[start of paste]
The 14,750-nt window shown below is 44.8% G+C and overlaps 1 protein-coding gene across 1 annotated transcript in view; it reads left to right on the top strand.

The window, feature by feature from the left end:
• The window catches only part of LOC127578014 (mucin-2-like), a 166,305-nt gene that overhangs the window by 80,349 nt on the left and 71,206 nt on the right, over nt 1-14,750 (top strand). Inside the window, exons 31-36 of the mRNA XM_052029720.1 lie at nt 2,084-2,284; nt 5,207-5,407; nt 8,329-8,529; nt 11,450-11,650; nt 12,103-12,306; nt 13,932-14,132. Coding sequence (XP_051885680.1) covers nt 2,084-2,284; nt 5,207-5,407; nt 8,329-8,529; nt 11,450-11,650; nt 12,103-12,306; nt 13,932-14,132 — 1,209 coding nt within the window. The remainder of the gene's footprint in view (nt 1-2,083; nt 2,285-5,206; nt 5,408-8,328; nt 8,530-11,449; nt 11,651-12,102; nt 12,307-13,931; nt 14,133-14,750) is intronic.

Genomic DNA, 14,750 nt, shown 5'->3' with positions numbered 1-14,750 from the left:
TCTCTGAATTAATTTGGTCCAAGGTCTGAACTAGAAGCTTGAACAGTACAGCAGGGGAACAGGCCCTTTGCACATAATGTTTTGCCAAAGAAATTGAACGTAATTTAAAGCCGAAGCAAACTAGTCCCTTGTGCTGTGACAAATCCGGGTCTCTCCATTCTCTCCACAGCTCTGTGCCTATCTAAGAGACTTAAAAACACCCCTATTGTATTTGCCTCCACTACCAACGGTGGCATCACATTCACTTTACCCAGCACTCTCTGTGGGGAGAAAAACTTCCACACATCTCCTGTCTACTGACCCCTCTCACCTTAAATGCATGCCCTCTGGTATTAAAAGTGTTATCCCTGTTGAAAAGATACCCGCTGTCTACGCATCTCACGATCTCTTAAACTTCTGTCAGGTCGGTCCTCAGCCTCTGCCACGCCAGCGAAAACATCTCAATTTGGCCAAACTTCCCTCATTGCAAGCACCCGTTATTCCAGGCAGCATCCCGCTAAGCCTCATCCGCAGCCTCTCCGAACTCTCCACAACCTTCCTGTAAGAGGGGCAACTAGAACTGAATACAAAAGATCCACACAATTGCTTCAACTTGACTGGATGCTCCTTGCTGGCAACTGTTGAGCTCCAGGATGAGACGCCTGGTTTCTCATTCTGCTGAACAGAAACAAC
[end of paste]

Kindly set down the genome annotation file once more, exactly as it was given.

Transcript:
The 14,750-nt window shown below is 44.8% G+C and overlaps 1 protein-coding gene across 1 annotated transcript in view; it reads left to right on the top strand.

The window, feature by feature from the left end:
• The window catches only part of LOC127578014 (mucin-2-like), a 166,305-nt gene that overhangs the window by 80,349 nt on the left and 71,206 nt on the right, over nt 1-14,750 (top strand). Inside the window, exons 31-36 of the mRNA XM_052029720.1 lie at nt 2,084-2,284; nt 5,207-5,407; nt 8,329-8,529; nt 11,450-11,650; nt 12,103-12,306; nt 13,932-14,132. Coding sequence (XP_051885680.1) covers nt 2,084-2,284; nt 5,207-5,407; nt 8,329-8,529; nt 11,450-11,650; nt 12,103-12,306; nt 13,932-14,132 — 1,209 coding nt within the window. The remainder of the gene's footprint in view (nt 1-2,083; nt 2,285-5,206; nt 5,408-8,328; nt 8,530-11,449; nt 11,651-12,102; nt 12,307-13,931; nt 14,133-14,750) is intronic.

Genomic DNA, 14,750 nt, shown 5'->3' with positions numbered 1-14,750 from the left:
TCTCTGAATTAATTTGGTCCAAGGTCTGAACTAGAAGCTTGAACAGTACAGCAGGGGAACAGGCCCTTTGCACATAATGTTTTGCCAAAGAAATTGAACGTAATTTAAAGCCGAAGCAAACTAGTCCCTTGTGCTGTGACAAATCCGGGTCTCTCCATTCTCTCCACAGCTCTGTGCCTATCTAAGAGACTTAAAAACACCCCTATTGTATTTGCCTCCACTACCAACGGTGGCATCACATTCACTTTACCCAGCACTCTCTGTGGGGAGAAAAACTTCCACACATCTCCTGTCTACTGACCCCTCTCACCTTAAATGCATGCCCTCTGGTATTAAAAGTGTTATCCCTGTTGAAAAGATACCCGCTGTCTACGCATCTCACGATCTCTTAAACTTCTGTCAGGTCGGTCCTCAGCCTCTGCCACGCCAGCGAAAACATCTCAATTTGGCCAAACTTCCCTCATTGCAAGCACCCGTTATTCCAGGCAGCATCCCGCTAAGCCTCATCCGCAGCCTCTCCGAACTCTCCACAACCTTCCTGTAAGAGGGGCAACTAGAACTGAATACAAAAGATCCACACAATTGCTTCAACTTGACTGGATGCTCCTTGCTGGCAACTGTTGAGCTCCAGGATGAGACGCCTGGTTTCTCATTCTGCTGAACAGAAACAAC